And, by all accounts her ceiling is far from being touched. Her upcoming North American shows include large venues such as the Bill Graham Civic, two shows at The Aragon in Chicago (in one day), Red Rocks near Denver, The Armory in Minneapolis, and two shows at Shrine Expo in LA as well as another at The Greek Theatre. That’s along with a full slate of Australian and European gigs including major festivals as well as headlining gigs all the way to St. Petersburg, Russia.
 “The Toronto example is the most recent standout moment,” Bollwinkel said. “We blew through 7,000 tickets at RBC Echo Beach, and then we decided to move it up to the Budweiser Stage and immediately sold 15,000 tickets, instantly. And if you look at what we did the last time in the market, it was two Phoenix Concert Theatres, which is a total of, what, 2,400 tickets? I don’t know that this girl has a ceiling right now.” 
 While getting there has seemed overnight to casual observers, each step was deliberate and measured. 
“I think from the minute it started, we knew it was going to go kind of fast but at the same time we understood she was 13 at the time just turning 14, and it was really important that we, not just on a fundamental age level but on an artist development level, made the right choices,” Rukasin said. 
“We continued to check in with Billie and her mother and family who are very involved and looking out for her best interests, which really helps. If we were going to take this and really develop it the proper way it was going to take time, but making sure they were OK with each step and understood and educated on how each step was going to go.”
It also meant her getting her show legs in the first place, as when she was signed by Windish she hadn’t even played a show yet. Add another who was floored by the “Ocean Eyes” track. 
“At that time it wasn’t clear that it was going to be the rocketship that it is now,” Windish said. “We actually booked her to play a show in our office for like 50 people that had nothing to do with the music industry, just so she could play. She was nervous but she was awesome and we did a bunch of things like that. We did her debut show in Highland Park down the street from her house. That was like the industry and fan shebang.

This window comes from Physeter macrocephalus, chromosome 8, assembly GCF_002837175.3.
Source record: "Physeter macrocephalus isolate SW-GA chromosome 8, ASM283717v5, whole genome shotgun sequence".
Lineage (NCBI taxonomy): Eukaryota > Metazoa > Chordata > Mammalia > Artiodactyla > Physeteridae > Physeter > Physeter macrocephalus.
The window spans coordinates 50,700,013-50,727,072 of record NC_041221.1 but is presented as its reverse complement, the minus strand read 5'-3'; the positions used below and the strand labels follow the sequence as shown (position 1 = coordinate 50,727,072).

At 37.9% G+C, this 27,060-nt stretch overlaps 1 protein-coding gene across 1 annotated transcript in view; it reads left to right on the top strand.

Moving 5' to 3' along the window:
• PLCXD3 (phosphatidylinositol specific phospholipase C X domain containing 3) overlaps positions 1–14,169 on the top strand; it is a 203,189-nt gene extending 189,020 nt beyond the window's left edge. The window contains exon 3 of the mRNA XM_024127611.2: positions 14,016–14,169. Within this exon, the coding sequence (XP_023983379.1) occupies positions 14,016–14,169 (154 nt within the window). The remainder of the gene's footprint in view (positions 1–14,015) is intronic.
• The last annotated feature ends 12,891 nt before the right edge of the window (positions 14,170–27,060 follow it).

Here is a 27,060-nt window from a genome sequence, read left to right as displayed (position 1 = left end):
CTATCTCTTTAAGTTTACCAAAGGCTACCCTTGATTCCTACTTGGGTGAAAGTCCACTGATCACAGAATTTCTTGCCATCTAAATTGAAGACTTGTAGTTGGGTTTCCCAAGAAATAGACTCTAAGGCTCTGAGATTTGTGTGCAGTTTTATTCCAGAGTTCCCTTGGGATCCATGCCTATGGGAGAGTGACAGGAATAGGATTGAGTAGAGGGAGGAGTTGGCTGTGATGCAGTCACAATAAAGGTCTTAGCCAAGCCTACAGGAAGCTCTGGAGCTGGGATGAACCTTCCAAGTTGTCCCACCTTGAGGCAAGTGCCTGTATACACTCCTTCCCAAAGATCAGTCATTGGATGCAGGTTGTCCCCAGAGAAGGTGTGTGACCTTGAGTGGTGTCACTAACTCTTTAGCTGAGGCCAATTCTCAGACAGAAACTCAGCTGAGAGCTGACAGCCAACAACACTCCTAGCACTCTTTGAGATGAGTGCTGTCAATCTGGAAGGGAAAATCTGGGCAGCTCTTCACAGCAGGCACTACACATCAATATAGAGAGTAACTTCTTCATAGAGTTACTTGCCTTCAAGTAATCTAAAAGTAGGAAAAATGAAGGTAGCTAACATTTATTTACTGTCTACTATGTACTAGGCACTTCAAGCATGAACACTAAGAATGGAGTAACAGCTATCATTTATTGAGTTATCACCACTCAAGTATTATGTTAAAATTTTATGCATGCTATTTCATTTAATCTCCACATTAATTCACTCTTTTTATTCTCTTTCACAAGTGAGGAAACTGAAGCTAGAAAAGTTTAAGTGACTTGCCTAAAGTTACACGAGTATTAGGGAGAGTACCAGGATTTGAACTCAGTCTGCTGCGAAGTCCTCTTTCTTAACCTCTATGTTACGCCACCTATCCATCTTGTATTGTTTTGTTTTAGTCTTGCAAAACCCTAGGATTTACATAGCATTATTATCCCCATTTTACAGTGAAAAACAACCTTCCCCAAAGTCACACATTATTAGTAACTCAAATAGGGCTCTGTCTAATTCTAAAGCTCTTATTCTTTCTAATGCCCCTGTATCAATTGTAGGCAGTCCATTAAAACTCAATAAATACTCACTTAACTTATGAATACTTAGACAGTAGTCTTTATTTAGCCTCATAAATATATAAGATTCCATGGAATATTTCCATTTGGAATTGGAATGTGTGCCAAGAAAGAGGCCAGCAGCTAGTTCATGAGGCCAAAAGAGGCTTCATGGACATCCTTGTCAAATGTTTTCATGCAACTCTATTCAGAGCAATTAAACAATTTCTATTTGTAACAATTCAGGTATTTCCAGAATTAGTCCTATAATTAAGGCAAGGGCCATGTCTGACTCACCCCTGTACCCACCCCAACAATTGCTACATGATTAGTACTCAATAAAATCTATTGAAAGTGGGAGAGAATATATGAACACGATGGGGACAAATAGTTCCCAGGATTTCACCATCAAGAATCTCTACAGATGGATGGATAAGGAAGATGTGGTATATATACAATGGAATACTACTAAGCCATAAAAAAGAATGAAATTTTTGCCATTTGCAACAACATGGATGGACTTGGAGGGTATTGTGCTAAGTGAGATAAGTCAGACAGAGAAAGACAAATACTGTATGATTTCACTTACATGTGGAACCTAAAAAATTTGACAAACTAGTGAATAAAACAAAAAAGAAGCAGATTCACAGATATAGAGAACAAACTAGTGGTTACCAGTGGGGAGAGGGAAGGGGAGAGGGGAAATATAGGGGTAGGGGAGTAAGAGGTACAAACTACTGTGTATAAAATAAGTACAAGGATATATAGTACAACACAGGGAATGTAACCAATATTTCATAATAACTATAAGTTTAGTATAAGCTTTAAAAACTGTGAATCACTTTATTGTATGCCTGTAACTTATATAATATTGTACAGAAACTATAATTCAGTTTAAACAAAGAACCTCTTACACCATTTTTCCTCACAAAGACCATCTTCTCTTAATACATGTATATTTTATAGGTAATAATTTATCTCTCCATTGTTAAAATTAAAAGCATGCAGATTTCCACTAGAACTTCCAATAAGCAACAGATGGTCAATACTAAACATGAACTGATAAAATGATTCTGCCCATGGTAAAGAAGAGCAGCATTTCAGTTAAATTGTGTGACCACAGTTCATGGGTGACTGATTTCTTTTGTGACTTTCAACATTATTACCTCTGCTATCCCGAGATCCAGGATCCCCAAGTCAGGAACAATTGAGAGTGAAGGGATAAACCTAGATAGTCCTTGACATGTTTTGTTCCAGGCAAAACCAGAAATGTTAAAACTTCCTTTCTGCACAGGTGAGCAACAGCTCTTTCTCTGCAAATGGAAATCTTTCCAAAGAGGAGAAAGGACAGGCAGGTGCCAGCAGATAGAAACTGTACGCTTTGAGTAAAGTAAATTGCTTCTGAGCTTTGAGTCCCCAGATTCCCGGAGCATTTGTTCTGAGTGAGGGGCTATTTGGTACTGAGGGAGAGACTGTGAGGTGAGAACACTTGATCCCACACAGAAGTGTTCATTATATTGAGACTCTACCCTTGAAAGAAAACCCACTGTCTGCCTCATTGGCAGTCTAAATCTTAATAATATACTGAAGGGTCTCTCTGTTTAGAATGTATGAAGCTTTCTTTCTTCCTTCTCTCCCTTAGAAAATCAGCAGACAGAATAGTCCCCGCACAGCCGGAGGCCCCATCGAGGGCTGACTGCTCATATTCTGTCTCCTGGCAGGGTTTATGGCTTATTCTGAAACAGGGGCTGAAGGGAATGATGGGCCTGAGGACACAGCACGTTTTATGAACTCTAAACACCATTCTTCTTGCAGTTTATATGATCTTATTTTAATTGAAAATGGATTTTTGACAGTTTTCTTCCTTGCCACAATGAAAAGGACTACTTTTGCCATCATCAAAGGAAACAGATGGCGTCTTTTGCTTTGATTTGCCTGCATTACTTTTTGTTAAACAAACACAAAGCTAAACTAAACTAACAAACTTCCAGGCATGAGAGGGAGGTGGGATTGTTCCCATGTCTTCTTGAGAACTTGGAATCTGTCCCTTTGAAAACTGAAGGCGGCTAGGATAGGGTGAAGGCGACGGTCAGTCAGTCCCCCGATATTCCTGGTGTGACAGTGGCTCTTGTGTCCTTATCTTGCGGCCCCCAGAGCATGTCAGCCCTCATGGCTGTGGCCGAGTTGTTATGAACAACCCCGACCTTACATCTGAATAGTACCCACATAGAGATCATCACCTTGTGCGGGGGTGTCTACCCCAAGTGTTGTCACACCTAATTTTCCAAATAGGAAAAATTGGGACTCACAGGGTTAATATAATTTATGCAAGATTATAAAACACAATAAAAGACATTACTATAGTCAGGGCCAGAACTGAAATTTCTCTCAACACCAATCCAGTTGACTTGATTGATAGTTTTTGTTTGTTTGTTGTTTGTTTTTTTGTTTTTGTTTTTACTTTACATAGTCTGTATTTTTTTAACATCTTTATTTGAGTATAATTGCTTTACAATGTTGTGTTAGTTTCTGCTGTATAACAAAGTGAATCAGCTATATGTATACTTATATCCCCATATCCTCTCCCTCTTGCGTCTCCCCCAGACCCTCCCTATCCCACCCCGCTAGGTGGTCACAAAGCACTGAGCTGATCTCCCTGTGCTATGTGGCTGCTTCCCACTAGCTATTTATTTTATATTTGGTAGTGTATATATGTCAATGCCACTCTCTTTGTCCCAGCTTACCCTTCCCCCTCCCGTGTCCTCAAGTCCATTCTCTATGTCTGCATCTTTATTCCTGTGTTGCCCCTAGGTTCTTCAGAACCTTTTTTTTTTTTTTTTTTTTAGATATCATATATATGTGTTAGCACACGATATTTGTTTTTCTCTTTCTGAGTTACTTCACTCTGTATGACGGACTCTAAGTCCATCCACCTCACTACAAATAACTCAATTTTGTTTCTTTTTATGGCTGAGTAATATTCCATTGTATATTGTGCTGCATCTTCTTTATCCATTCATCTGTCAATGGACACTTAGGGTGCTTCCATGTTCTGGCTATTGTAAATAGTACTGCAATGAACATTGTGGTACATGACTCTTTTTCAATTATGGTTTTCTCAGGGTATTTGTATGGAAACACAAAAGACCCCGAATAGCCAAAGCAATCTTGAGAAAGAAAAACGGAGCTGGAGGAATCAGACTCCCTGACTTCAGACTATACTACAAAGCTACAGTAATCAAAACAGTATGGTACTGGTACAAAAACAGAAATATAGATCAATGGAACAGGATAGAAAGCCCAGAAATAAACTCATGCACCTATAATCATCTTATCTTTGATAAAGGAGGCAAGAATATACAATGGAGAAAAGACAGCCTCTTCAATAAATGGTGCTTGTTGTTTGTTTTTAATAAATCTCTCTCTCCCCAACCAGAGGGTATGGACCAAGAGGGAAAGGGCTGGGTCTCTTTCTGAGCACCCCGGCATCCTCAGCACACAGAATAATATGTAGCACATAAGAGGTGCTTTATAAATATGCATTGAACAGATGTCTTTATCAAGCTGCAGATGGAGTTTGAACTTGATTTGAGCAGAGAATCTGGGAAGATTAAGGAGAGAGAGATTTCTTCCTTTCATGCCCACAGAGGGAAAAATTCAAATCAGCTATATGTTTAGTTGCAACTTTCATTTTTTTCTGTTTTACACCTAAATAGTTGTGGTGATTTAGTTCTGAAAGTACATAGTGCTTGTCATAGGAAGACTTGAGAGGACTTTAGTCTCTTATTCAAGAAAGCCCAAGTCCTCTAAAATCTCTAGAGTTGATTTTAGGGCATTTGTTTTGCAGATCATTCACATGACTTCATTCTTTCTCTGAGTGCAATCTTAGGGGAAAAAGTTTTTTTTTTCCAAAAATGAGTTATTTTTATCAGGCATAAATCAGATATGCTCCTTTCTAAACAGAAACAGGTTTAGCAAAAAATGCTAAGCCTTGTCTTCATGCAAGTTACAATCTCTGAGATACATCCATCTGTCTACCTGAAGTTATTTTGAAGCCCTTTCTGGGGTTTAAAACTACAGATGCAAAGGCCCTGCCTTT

“By that point we knew something was happening beyond just the song being fantastic. That show was a really big deal, and pretty much every show since has been a really big deal,” added Windish, who while also known for signing a teenaged Lorde who had the mega-hit “Royals,” says the two artists are otherwise apples and oranges. 
 With background in a musical family and a musically focused private school education, Eilish more than found her show legs. She made the most of sparse production with brother as backing band, continuing the genuine fan-to-fan interaction while selling out club tours and making noise at daytime festival slots. Still there was the conscious decision not to move too quickly.
“I remember how much Billie loved playing the Rickshaw Stop in San Francisco,” Bollwinkel said. “That felt like an iconic moment for Billie. It’s important we didn’t go directly to the Fillmore, and we could have gone there and sold it out, but we wanted to give her her moment. 
 “As a young act you want the snail to be the size of their shell. If you throw her on a stage that doesn’t fit her yet, it could potentially sabotage her. I think we played everything perfect. Yes there’s tickets left on the table, but there’s going to be every single time.”
 Going forward, the biggest difference is allowing Eilish’s artistic vision to catch up to her show production, which management says will be on display at her Coachella gigs. “I am as involved as I can be with the visual aspect of the show and there is so much in the album that I want to capture,” Eilish said. As for specifics, “You’ll have to wait and see.”
Billie Eilish